Following Fish in the Guardian
In his review, Tabish Khair calls Following Fish “the kind of book that literate tourists to India should get hooked on”:
For once, we cannot blame Europeans for this lopsided perception. Even when it comes to ancient Buddhist Chinese travel narratives, going back a couple of millennia, the travellers who have “survived” in records are the ones who came by land, though we know that much of this travel also took place by sea. Visible accounts of the later Muslim phase show a similar bias in favour of land, even though sea routes were vital to Arab trade and migration. That Subramanian’s book runs against the grain of writing about India is to be welcomed.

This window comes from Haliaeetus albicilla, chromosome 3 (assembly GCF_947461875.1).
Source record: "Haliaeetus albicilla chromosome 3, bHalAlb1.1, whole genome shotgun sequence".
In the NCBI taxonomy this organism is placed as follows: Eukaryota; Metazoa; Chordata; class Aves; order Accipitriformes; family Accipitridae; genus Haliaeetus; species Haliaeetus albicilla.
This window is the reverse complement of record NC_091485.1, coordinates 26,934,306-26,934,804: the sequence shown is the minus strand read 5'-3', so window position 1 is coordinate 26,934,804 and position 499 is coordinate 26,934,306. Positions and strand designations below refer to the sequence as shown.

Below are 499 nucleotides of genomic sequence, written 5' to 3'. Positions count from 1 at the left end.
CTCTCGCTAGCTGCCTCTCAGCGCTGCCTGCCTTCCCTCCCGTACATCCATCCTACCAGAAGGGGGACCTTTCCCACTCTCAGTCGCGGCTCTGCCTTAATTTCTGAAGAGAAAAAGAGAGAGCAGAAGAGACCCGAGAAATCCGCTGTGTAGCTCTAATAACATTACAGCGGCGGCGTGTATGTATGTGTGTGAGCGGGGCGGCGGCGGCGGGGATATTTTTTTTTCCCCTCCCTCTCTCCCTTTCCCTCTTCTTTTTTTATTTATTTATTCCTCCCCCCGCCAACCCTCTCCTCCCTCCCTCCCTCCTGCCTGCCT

It also presents fascinating encounters, such as those with the Hyderabad family that has, for generations, offered a popular cure for asthma that involves swallowing a live murrel fish. And perhaps my favourite chapter is Subramanian’s account of toddy shops (and their volcanic fish cuisine) in Kerala.